This giveaway is done! Winners will be / have been notified by email.

We’ve been given five (5) copies of the recently released Academy Award-nominated “The Baader Meinhof Complex” to give away to you lovely people, and we’d like to do so in the following fashion:

In the comments below, please post your answer to this question: Was the Red Army Faction, the story of which is played out in “The Baader Meinhof Complex,” a group of terrorists, freedom fighters or both? We’re going to run this giveaway until the end of this week, April 4, 2010, and the five most compelling (or downright interesting) answers will win copies of the film.

If you don’t win, or don’t want to play our silly “terrorism or freedom fighter” game, you can always just go buy “The Baader Meinhof Complex” instead. We’ll love you either way.

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  1. Bananaskis says:

    They were quite willing to run the risk of having me (Soft middle class man) think of them as terrorists.

  2. Margaret says:

    Well, both. I consulted a man at a taco stand, his name was Stan, and he said both. Anyway.
    I think history is full of well intentioned people and causes that use methods that could be classified as terrorist. It all comes down to what you define as terrorist – I mean, any governments army could be seen as terrorists based on their death toll and violent methods, etc. Any fight is more complex than a simple division between terrorists and freedom fighters.

  3. Dan Swanger says:

    Both. Free Mumia.

  4. El Bicho says:

    Both. As everything, it depends on your viewpoint. Didn’t Rashomon teach you that?

  5. Dromedary says:

    Having only read about Germany’s Red Army Faction once, as well as having just seen the film, it’s quite easy to conclude that the organization was primarily steeped in terrorism. Not to discourage their politics – I agree with them more than not – but the group was never able to persuade both the citizens and the government of that politic. By resorting to destruction and violence – means with no lasting peaceful end – the Red Army Faction cornered itself and its message. Unfortunately, it will be many years before that message is to be fully understood, due to the damage caused. They were not freedom fighters but a revolutionary front who were terminated before their ideas had the proper time to germinate in the culture. Therefore, the timing and cessation of the Red Army Faction has more to do with their being remembered as a terrorist organization than the reality of what they wanted to accomplish. “To the victors, the spoils…”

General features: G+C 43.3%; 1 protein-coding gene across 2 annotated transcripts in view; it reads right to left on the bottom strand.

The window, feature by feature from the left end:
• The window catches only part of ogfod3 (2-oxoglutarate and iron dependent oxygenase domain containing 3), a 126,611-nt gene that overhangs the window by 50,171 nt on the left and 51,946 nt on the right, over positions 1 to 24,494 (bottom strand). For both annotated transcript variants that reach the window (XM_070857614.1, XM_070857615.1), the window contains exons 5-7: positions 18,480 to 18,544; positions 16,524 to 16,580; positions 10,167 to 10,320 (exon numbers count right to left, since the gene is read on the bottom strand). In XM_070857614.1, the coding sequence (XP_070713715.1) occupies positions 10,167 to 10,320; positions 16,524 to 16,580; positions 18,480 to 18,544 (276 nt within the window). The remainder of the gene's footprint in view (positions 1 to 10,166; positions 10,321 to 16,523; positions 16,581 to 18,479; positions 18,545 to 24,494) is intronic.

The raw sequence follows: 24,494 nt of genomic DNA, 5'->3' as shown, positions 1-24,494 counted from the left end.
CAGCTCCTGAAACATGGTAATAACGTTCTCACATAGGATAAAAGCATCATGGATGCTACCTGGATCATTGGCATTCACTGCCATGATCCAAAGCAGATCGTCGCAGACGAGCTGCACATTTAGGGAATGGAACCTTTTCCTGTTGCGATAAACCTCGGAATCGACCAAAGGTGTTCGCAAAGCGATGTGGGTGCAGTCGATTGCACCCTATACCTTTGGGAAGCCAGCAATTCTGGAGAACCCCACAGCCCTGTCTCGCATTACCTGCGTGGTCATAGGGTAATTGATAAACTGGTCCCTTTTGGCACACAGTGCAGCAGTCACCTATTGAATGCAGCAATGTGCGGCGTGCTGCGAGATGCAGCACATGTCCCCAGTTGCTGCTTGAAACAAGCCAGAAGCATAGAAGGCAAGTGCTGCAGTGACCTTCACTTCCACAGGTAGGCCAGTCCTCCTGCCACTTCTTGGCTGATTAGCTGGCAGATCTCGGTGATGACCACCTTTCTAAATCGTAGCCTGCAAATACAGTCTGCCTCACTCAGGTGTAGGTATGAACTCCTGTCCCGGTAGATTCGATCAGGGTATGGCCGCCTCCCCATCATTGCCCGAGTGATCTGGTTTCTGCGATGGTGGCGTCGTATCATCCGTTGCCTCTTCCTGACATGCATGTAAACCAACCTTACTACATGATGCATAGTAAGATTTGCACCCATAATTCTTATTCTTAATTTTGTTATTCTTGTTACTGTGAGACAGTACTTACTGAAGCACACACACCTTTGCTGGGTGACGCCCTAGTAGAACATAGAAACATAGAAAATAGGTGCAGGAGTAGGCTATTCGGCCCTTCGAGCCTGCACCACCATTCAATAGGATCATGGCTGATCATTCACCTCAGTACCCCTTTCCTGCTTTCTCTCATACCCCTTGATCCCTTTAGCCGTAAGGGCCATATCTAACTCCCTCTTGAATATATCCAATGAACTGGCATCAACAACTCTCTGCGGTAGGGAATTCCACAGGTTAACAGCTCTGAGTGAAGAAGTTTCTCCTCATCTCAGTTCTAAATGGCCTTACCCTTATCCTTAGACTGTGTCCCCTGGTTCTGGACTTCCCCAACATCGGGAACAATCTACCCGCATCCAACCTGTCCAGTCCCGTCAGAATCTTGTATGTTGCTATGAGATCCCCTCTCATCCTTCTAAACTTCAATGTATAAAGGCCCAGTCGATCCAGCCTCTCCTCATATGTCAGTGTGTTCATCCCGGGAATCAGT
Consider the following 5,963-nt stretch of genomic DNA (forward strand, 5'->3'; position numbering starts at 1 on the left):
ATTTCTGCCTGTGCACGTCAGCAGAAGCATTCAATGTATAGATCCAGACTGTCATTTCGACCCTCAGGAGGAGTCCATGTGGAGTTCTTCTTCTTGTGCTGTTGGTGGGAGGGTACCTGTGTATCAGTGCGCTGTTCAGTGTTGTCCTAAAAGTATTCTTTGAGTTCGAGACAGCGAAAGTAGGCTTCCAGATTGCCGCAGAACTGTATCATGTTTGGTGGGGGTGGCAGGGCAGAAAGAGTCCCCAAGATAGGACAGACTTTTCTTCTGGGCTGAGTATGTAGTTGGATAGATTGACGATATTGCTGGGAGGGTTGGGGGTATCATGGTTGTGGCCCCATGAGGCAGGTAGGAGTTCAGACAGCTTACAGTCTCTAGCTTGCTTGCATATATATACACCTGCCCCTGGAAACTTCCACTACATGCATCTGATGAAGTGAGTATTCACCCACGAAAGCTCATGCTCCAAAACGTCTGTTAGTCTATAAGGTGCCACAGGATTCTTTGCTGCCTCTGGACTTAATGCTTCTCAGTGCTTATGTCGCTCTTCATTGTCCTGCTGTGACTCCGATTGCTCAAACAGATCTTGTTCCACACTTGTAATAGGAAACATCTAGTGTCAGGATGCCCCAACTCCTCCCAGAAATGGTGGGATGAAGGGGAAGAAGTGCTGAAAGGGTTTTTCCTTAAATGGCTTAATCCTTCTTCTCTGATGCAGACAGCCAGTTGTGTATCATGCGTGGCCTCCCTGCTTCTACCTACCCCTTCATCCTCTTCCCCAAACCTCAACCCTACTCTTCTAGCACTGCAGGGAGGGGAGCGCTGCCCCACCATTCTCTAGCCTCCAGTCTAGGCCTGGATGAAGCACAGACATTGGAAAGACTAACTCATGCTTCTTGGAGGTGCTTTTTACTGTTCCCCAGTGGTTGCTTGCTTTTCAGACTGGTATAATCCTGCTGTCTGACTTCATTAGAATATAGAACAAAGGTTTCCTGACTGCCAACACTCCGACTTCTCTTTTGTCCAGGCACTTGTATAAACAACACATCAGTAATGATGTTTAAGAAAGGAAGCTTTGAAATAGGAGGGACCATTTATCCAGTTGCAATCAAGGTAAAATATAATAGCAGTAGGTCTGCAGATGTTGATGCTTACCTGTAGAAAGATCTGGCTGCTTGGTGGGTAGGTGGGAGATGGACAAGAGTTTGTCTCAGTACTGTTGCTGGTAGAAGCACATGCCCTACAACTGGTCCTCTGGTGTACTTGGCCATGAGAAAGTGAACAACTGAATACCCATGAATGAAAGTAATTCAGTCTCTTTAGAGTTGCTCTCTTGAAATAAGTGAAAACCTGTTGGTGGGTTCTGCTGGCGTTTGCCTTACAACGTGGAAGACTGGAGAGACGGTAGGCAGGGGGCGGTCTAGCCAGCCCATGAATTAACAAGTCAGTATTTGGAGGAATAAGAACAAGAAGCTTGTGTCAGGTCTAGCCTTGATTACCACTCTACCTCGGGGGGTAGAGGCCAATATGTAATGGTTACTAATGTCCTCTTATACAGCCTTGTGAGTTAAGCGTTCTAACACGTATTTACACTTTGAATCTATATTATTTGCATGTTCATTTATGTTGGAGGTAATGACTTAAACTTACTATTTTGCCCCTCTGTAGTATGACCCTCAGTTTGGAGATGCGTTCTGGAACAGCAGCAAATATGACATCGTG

6. S. B. Prime says:

    The Baader Meinhof Complex illustrates the Red Army Faction from both perspectives; at first, at the film’s outset, as a revolutionary band of freedom fighters, worthy of praise and respect. Their cause is a noble one, honorable and even sexy. However, the perspective of the film shifts over the course of its narrative to that of those who write the history books and so the dominant viewpoint is of the group as ruthless terrorists. Since it is subjective, the answer is “both” and “neither.”

  7. Jeff Domann says:

    Even as a pretty hardcore leftie it’s hard to think of this group as anything but terrorists. While I applaud their anti-imperialist sentiments, their goals seem murky at best. And the loss of innocent life is unacceptable.

    So I vote for “terrorist” but perhaps seeing the movie could change my mind.

  8. Jeff R Hall says:

    The answer to your question depends on history.

    In their mind, Andrea Baader and Ulrike Meinhof saw themselves as striving for a greater good. They viewed themselves as freedom fighters that fought and sacrificed to achieve it. (After all, America was founded by freedom fighters to those of us who are American and terrorist outlaws to the English.)

    To the “average man” they were terroristic. People lived in everyday fear of bombing and kidnapping. Not all those who were affected were demagogues. Many were just trying to make a living and had no interest or idea of a greater or lesser good. (To the freedom fighter, those are the equivalent of the German soldier who was, “just following orders.”)

    I think the question of freedom fighters or terrorist is one that can only be answered by history. If mankind embraces the ideas the Baader Meinhof Complex were striving to achieve, then they will be looked as visionary. However, regardless of how history views them, the tactics they took to achieve those results were base. The killed people and hurt lives of people who just happened to be in the wrong place at the wrong time.

  9. Sambee says:

    As Walt Whitman said – “Do I contradict myself? Very well, I contradict myself. I contain multitudes.”

    Like most real life scenarios, its messy, its hard to check one box: terrorist. freedom fighter. The film lives with the contradictions of not choosing one or the other. By having a less polemic story, this enables The Baader Meinhof to explore other themes than mere political ones.

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